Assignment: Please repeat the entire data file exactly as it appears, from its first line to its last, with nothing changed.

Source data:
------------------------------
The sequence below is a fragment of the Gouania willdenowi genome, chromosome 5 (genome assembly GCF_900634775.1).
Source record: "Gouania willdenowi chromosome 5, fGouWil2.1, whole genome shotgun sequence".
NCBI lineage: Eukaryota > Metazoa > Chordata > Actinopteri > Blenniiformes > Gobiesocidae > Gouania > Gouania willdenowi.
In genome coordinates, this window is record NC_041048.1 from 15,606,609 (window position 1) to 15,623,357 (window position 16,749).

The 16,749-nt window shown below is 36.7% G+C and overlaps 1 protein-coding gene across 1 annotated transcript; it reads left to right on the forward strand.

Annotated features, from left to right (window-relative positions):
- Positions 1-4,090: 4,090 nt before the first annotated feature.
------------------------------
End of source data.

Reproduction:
The sequence below is a fragment of the Gouania willdenowi genome, chromosome 5 (genome assembly GCF_900634775.1).
Source record: "Gouania willdenowi chromosome 5, fGouWil2.1, whole genome shotgun sequence".
NCBI lineage: Eukaryota > Metazoa > Chordata > Actinopteri > Blenniiformes > Gobiesocidae > Gouania > Gouania willdenowi.
In genome coordinates, this window is record NC_041048.1 from 15,606,609 (window position 1) to 15,623,357 (window position 16,749).

The 16,749-nt window shown below is 36.7% G+C and overlaps 1 protein-coding gene across 1 annotated transcript; it reads left to right on the forward strand.

Annotated features, from left to right (window-relative positions):
- Positions 1-4,090: 4,090 nt before the first annotated feature.